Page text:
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Philosophy of Medicine: Everything Is a Relationship
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This story about microbes but once I started writing about microbes, it required to talk about the theory of relationships and overall philosophy of medicine and life. So here we go.
Everything in life is a relationship. We are in a relationship with the spiritual world and the physical world, with our own soul, with other people, and yes, with microbes.
Good and evil
I have written about it in great detail in the past but to recap my thoughts, I believe that habitually, we define “good” and “evil” in terms that are relative to us. It is a measure of compatibility with our perceived well-being and what we hold dear.
For example, if somebody robs you, he is evil. If, on the other hand, he robs invisible people in a faraway land and then uses a small part of the loot to “butter” you and gain your support, is he evil? Or is he just a sensible contemporary politician doing what needs to be done?
Or, if you subscribe to the magical industry slogan that vaccines and especially COVID vaccines save lives, then a German nurse who in 2021 injected over 8000 people with saline in place of COVID injections has committed a cruel and heinous crime. If, on the other hand, by 2021, you have looked into pharmaceutical fraud and harm, the “warp speed” sleight of hand performed against the backdrop of manufacturer immunity, or the pitiful sanitary state of the manufacturing plants, you would see the nurse as a hero who took risks to save lives (and furthermore, you would try to avoid getting any biologics injected into your arm for the rest of your life because, well, just my thoughts).
An interlude about the nurse injecting saline
That particular story was from 2021.
A German nurse is being investigated for allegedly injecting thousands of people with a placebo instead of the coronavirus vaccine. […]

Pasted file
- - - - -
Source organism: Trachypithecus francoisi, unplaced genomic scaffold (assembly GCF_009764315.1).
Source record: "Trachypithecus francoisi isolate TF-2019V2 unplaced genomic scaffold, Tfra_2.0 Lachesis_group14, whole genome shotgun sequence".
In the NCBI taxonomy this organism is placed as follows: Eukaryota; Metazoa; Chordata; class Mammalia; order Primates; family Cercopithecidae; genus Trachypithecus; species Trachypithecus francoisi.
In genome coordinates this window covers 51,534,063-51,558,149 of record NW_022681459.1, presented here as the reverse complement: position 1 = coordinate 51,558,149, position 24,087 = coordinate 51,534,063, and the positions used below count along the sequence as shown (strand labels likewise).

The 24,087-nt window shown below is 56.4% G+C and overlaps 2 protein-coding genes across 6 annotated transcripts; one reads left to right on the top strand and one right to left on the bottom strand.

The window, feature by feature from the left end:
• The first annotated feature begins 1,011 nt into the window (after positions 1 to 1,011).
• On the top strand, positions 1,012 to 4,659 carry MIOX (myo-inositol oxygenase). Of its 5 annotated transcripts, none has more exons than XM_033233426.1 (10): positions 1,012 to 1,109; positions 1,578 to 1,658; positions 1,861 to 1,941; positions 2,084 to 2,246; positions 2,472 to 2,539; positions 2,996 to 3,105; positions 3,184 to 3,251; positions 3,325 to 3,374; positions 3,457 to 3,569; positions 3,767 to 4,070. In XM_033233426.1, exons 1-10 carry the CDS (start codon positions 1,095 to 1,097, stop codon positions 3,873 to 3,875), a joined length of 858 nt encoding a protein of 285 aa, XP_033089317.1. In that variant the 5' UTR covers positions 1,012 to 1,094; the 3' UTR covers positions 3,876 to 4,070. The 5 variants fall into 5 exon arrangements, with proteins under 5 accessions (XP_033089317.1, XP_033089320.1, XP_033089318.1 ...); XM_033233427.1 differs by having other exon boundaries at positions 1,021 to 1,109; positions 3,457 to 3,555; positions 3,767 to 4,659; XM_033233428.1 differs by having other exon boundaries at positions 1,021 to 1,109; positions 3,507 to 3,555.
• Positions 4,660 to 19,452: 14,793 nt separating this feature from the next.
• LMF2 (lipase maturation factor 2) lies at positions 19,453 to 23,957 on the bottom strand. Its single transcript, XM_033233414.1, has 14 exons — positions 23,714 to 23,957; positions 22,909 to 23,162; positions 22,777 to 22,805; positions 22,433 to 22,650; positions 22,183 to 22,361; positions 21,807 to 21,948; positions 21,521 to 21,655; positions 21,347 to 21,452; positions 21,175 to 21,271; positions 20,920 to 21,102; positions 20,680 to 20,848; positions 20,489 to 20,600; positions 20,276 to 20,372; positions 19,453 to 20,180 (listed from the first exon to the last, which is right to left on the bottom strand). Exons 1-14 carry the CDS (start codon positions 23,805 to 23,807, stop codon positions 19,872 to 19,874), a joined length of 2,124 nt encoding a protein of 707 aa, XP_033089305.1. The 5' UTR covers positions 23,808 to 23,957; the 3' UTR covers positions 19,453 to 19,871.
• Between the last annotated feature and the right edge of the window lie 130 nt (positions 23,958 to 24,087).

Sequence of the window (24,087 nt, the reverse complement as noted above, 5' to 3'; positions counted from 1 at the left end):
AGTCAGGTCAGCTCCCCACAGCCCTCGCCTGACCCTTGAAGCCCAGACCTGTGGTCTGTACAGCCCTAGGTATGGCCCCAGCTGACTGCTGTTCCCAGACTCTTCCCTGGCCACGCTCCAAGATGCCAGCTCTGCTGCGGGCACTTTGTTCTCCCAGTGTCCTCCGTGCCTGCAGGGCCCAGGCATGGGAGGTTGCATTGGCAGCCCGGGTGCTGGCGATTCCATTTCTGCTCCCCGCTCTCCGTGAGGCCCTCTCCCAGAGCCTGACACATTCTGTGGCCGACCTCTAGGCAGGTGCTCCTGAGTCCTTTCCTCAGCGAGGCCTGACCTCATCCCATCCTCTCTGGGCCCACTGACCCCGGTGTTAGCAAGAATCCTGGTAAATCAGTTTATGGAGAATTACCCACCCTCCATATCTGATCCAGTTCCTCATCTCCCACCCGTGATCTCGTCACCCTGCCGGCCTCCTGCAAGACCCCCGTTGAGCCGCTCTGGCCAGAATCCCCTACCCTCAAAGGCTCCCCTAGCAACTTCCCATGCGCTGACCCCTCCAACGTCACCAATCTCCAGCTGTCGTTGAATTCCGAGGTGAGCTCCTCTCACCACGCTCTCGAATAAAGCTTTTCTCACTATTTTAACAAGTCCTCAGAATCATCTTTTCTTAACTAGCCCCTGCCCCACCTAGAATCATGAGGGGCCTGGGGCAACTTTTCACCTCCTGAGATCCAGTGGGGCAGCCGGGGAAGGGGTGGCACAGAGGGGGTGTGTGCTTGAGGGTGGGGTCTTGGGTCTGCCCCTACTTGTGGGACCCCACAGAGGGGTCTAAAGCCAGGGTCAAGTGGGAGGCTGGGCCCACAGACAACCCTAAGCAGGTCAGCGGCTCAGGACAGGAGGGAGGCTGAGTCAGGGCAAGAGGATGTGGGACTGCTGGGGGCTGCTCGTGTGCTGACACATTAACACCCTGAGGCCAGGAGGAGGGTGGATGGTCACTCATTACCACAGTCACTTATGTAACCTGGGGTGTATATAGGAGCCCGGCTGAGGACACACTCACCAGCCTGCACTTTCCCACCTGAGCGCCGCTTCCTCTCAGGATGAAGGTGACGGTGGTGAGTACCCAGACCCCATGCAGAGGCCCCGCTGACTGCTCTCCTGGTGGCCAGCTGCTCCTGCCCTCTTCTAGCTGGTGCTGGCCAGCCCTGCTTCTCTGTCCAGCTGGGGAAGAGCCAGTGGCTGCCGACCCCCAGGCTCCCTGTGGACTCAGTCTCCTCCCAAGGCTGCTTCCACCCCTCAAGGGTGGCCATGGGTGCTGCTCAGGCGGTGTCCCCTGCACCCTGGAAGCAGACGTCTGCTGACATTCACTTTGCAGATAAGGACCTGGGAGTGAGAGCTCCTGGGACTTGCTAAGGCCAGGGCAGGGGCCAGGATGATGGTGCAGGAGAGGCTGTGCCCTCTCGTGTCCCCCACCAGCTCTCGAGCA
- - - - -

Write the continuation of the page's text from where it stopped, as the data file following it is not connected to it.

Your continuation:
Based on witness testimony, police investigator … said there was “a reasonable suspicion” that the rogue medical professional had administered shots of saline solution to up to 8,600 patients who were slated to receive the COVID jab. […]
It’s unknown why the shot-blocker — reportedly a Red Cross nurse — had injected people with blanks; however, she had reportedly broadcast anti-vax views on social media, investigators reported. […]
In order to prevent casualties from the fake shots, authorities are imploring thousands of people to get a
case of coinciditissecond jab. […]
Unfortunately, the nurse isn’t the first medical practitioner to express anti-vax views. In June, a Texas hospital suspended 178 employees for two weeks without pay for refusing to get the coronavirus vaccine.
Yeah, about that. Earlier this year, I interviewed the whistleblowers at that Texas hospital—and what do you know, the Chief Medical Officer at Houston Methodist was allegedly privately offering fake shots to the physicians he liked, while publicly proselytizing for the life-saving qualities of the Holy COVID Vaccine.
On my end, I believe that the German nurse likely saved many people from suffering. At the same time, I believe in the sanctity of free will and the existential right of adults to make choices that may send them on a journey that involves pain. In this world, such choices are often made under the influence of bad actors—past or present—but even so, people have the right to choose.
A third category: useful
In addition to good and evil, there is a third category that I only came to understand a little bit in the recent times. This category is very hard to see when in pain, it usually comes to the forefront when the senses clear. The this category is “useful,” defined as whether something helps the person walk their destiny and grow—or not.
For example, if someone is helping you, protecting you, and making your life sweeter, it is good for you. If you react with aliveness and gratitude, you are making it useful to you as well. If you, however, react by becoming complacent and growing more and more arrogant by day based on how good your life is, then at some point, the help stops supporting the most important purpose of your life—the growth of your soul. And then life makes it so that helps disappears until you sort it out.